Fashion initiative We’re Next held their third annual event in Prague on Thursday evening, featuring designs by students from Prague’s Academy of Arts, or Umprum, and the Royal Academy of Fine Arts in Antwerp. I attended the show to see the collections and to speak with the young talents who brought them to life.
Household items produced in Czechoslovakia in the 1920s and ‘30s by some of the country’s top designers and artists, such as Ladislav Sutnar and Toyen, are currently on display at the Museum of Decorative Arts in Prague. The glasses, plates, hand-woven carpets and other items were made for Krásná Jizba, a famous interwar design co-op.
An exhibition of work by the major Czech modernist painter František Kupka has just got underway at the National Gallery in Prague. Entitled František Kupka 1871–1957, it is the first retrospective of the artist’s work since the 1989 exhibition in Paris and covers his entire career, from symbolism to abstraction.
Starting in October, the area around Prague‘s metronome will house a large exhibition detailing the key moments in Czech totalitarian history. The project, which was instigated by a joint effort of the Prague City Hall and a grouping of historical institutes, seeks to finally unlock the previously closed network of spaces underneath what used to be Stalin’s giant statue. Yet questions remain about how the spaces are to be used in the long term.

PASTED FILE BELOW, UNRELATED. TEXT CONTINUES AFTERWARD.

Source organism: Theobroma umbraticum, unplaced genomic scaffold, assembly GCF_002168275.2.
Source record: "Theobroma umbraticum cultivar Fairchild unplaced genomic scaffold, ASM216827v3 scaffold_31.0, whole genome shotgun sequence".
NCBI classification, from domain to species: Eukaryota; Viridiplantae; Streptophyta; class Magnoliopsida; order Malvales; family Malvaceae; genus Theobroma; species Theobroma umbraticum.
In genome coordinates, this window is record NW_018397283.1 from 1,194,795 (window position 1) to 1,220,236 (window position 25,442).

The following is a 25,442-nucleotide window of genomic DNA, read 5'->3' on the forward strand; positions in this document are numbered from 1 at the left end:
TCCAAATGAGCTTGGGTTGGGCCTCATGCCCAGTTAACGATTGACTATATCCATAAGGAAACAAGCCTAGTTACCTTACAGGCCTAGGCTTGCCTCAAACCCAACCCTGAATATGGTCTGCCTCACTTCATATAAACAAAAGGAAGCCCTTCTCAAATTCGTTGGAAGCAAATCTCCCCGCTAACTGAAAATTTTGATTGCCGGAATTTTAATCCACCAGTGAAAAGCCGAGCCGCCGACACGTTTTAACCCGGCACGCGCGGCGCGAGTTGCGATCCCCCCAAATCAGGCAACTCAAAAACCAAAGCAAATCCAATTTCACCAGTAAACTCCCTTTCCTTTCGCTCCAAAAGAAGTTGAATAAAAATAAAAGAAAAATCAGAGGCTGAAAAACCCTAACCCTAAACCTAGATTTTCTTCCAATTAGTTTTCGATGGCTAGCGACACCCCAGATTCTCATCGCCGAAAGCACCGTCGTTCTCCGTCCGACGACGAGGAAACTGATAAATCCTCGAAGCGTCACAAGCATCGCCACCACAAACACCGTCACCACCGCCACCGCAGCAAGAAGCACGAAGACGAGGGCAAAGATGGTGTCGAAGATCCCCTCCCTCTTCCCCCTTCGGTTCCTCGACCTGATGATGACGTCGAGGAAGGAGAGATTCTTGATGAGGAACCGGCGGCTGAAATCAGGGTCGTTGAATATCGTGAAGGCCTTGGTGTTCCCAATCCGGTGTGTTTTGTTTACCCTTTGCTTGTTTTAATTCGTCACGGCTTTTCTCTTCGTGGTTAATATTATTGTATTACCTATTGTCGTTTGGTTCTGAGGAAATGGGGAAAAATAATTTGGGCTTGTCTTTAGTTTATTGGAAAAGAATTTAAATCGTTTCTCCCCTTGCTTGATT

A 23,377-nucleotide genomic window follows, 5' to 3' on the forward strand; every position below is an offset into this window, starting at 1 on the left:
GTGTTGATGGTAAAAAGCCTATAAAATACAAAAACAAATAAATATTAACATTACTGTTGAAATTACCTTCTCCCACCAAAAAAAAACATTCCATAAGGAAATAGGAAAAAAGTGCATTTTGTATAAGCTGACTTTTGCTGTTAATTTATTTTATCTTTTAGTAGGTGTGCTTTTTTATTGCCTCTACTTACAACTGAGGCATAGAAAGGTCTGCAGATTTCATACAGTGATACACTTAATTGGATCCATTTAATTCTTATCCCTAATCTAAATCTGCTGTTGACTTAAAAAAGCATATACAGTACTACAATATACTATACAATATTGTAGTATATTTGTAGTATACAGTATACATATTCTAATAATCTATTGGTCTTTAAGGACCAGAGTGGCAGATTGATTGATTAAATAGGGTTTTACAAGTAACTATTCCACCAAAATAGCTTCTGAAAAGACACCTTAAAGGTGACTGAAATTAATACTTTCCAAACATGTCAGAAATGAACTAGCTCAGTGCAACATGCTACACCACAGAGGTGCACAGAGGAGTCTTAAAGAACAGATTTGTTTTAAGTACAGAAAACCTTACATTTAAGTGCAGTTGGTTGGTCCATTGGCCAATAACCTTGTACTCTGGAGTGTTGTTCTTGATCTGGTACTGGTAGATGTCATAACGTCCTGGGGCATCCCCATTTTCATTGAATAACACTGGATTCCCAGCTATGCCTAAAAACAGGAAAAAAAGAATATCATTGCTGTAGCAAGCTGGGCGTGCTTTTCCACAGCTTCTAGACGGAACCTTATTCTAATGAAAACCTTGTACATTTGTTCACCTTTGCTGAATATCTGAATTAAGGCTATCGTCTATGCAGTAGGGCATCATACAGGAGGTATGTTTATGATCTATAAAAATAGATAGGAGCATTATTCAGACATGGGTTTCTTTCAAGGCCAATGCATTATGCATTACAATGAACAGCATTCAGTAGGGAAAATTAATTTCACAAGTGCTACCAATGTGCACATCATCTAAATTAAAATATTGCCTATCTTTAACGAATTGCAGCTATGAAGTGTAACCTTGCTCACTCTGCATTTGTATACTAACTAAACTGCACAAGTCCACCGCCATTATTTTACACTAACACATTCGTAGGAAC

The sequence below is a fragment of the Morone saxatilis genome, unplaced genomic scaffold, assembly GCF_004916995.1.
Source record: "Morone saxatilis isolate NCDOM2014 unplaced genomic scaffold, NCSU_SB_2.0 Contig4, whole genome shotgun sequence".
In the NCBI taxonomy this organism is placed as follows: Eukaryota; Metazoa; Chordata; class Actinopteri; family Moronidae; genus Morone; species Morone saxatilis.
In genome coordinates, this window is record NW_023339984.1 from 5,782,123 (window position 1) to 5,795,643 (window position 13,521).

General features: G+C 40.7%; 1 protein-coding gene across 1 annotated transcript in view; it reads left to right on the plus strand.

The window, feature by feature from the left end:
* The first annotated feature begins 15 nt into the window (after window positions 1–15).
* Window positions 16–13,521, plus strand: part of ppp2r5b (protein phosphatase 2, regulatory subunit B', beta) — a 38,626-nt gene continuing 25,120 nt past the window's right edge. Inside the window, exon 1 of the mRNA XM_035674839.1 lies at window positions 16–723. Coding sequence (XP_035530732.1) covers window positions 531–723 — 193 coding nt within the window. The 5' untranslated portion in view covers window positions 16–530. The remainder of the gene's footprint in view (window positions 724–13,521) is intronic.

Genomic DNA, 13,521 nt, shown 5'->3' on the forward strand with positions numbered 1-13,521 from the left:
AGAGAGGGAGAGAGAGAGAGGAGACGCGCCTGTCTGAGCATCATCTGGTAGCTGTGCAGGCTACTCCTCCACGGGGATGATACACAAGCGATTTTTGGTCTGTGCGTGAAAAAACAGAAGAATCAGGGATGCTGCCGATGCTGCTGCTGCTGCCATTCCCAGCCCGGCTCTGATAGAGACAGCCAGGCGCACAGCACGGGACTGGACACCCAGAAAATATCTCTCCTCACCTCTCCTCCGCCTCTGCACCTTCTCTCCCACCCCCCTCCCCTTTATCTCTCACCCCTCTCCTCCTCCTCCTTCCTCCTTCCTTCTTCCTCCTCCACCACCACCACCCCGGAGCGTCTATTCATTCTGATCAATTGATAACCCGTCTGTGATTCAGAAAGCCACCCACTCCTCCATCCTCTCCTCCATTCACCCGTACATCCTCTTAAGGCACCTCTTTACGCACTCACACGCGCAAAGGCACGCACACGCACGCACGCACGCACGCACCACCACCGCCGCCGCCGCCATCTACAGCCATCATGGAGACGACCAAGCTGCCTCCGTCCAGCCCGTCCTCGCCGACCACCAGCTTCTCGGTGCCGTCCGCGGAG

A damaged pipeline flooded the basement of the new National Museum building
on Wenceslas Square over the weekend. It remains unclear whether the fault
lies in an external or internal pipe, but the damage is not extensive, a
The new National Museum building was initially built to house the Prague Stock Exchange and was opened in February 1938. After World War II, it housed the National Assembly and later the Federal Assembly of Czechoslovakia.
In 1995, it served as headquarters for Radio Free Europe / Radio Liberty. It has been part of the National Museum since 2006 and is a cultural monument.
The biggest public event marking the 50th anniversary of the invasion of Czechoslovakia was a concert that filled Prague’s Wenceslas Square on Tuesday evening. The culmination of the free show came with Marta Kubišová’s rendition of A Prayer for Marta, a song that came to symbolise the 1968 invasion.
The National Museum on Prague’s Wenceslas Square has for years been a symbol of the 1968 occupation of Czechoslovakia, with its façade riddled with bullet holes from invading soldiers attacking the building. But there have been suggestions a recent renovation of the façade, set to be unveiled next week, has made the marks barely visible.
Seventy-seven Prague institutions will open their doors to the public
within the increasingly popular Museum Night event held annually in the
Now in its 15th year, Museum Night offers visitors a guided tour of various institutions, including areas usually off limits to the public, workshops, theatre and dance performances.
Among the institutions which will open their doors to visitors between 9pm and 1am on Saturday are museums, galleries and Czech Radio. Admission is free of charge. The event traditionally attracts thousands of visitors.
A new exhibition put together by Prague’s National Museum traces the around 500 year history of the Celts as the dominant culture across most of Europe. It draws on one of the richest collections of Celtic artefacts in Europe, which is held by the museum, and showcases some of the recent thinking about this Iron Age civilisation.
The National Gallery in Prague has launched its first mobile application, called Hidden Secrets of Medieval Paintings. It offers visitors an interactive viewing of selected panel paintings, which are on display in the Convent of St. Agnes of Bohemia, and uncovers some interesting facts about their origin as well as some secrets hidden under the top layer.